A patient presents with rheumatoid nodules and high RF titers. Where would you expect to see vasculidities and this patient?
Small to medium arteries (possibly causing an MI or stroke), digital arteries (peripheral neuropathy, gangrene and ulcers) and leukocytoclastic venulitis (purpura, skin ulcers and splinter hemorrhages) all result from rheumatoid factor complex deposition.
Common causes of death in patients with rheumatoid arthritis
Amyloidosis (SAA deposition from chronic inflammation), vasculitis, GI bleed (aspirin and NSAIDs), infection (corticosteroids, anti-TNF-alpha) and nodules in heart and lungs.
Features of systemic sclerosis
Intimal thickening of blood vessels from endothelial injury and vasospasm that causes vasospasm. Excessive collagen in skin from fibroblast activation.
Genetic factors in systemic sclerosis
ANA and other autoimmune diseases in relatives. MHC II associations.
A 50 year old woman presents with widespread tightening of the skin beginning at the fingers and toes that have moved past the knees and elbows. She also complains of ischemic bowel pain, Raynaud's and chest angina. Labs show anti-topoisomerase antibody. What is the likely diagnosis?
Diffuse scleroderma. This involves large portions of the skin and has extensive, often fatal, visceral involvement. Note that Raynaud’s is the presenting factor in 70% of patients with diffuse scleroderma.
A 50 year old woman presents with tightening of the skin confined to the fingers, forearms and face. Labs show anti-centromere antibody. What is the likely diagnosis and what other physical findings might you look for?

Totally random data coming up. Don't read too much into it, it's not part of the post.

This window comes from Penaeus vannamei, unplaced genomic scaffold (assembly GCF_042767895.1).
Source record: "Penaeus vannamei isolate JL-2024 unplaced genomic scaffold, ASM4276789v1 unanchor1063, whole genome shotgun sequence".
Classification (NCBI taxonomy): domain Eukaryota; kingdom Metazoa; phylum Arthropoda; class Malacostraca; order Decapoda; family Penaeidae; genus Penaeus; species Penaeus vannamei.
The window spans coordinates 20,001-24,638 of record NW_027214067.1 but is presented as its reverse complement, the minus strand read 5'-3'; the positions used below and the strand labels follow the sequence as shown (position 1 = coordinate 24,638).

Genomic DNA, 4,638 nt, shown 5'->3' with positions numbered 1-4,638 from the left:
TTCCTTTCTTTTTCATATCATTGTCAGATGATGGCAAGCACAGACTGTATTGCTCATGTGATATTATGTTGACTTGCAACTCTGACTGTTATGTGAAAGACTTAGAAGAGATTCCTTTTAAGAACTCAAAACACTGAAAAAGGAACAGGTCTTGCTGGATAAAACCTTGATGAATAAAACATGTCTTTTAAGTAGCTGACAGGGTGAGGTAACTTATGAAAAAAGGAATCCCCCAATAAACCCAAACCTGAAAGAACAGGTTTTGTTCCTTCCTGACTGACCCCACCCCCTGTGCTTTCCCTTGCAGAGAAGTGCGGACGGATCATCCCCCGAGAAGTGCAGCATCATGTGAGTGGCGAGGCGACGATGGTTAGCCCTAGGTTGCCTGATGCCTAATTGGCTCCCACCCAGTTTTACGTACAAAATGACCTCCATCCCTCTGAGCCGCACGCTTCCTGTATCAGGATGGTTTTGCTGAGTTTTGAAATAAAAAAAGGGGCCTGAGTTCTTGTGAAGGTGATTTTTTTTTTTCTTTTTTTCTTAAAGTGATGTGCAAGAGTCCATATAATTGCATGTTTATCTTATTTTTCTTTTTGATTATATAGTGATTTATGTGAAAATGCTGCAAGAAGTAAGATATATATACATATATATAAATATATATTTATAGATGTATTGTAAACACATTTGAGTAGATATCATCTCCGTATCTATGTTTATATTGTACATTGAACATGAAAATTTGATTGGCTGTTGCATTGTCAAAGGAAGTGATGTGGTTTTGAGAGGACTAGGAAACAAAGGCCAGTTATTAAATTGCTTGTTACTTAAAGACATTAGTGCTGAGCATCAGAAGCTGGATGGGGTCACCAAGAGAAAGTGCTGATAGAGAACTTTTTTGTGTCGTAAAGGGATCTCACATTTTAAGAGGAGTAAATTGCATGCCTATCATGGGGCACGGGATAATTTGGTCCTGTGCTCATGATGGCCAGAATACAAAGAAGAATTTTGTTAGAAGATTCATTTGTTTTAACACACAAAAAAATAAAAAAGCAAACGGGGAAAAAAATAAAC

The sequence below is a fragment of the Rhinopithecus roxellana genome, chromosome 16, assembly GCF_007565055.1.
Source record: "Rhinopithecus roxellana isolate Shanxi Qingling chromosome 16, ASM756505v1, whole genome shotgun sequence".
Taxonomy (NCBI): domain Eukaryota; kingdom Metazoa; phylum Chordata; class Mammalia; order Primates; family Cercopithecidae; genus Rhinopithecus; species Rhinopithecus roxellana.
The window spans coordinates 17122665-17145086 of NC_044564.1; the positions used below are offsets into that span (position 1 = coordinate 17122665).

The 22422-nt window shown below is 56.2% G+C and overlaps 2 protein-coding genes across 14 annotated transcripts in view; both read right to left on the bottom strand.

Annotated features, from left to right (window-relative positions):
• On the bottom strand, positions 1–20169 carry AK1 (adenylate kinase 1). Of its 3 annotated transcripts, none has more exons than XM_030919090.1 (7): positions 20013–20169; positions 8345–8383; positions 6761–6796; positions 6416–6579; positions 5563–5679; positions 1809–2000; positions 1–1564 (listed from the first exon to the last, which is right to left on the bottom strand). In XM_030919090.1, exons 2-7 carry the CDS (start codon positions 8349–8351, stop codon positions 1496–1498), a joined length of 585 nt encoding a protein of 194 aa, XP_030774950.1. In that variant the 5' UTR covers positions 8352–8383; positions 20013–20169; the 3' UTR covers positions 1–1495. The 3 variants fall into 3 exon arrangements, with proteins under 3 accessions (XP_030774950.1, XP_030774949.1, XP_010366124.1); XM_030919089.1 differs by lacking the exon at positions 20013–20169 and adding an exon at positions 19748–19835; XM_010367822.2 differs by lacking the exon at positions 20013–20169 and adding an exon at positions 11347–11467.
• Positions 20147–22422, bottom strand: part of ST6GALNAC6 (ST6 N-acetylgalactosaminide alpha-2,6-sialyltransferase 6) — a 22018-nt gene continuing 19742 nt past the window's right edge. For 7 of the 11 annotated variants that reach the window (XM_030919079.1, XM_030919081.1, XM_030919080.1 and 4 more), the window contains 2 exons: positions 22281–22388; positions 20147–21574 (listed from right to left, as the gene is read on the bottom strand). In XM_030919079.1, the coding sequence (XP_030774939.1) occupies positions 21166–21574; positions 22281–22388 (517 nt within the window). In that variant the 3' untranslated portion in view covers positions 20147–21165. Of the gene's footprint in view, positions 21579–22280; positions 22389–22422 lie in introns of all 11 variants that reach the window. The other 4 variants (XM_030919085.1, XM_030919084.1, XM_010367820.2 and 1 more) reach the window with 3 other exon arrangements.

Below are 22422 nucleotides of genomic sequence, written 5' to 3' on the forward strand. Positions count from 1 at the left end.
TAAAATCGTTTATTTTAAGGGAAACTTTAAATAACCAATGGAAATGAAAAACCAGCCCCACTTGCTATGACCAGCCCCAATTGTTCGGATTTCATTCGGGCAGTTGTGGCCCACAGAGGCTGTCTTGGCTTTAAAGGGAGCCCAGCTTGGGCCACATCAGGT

Limited scleroderma. You would look for the sub-type CREST syndrome: Calcinosis, Raynaud’s, Esophageal dysfunction, Sclerodactyly, Telangectasia. Note that all of these findings are typical of vascular injury.
How does the immune response in the skin of a patient with scleroderma evolve from the early to the late phase?
Early: CD4 and macrophage inflammatory cells w/swelling of fingers and hands. Late: Dense fibrosis and atrophy as inflammatory infiltrates disappear.
What blood vessels are affected in patients with systemic sclerosis?
Small arteries and arterioles not only show vasospasm, but also endothelial proliferation and intimal fibrosis that can cause multiple organ ischemia. Microvasculature shows decreased capillary loops and dilated capillary loops (nail fold shown below)
A 50 year old woman presents with widespread tightening of the skin beginning at the fingers and toes that have moved past the knees and elbows. She also complains of ischemic bowel pain, Raynaud's and chest angina. Labs show anti-topoisomerase antibody. What serious renal complication could she develop and how would you treat her?
Intimal thickening of the interlobular arteries results in hyper-reninemia in 10% of patients with scleroderma. This results in scleroderma renal crisis (malignant hypertension) and rapid renal failure if not treated with ACE-I.
Major cause of mortality of patients with systemic sclerosis
Pulmonary hypertension with cor pulmonale from interstitial fibrosis.
GI symptoms in patients with systemic sclerosis
Sclerosis causes neural dysfunction, smooth muscle atrophy and fibrosis. This results in GERD + Barrett esophagus, dysphagia, malabsorption in the small bowel, functional obstruction and bacterial overgrowth from obstruction.
Treatment for systemic sclerosis
Supportive care is the only current option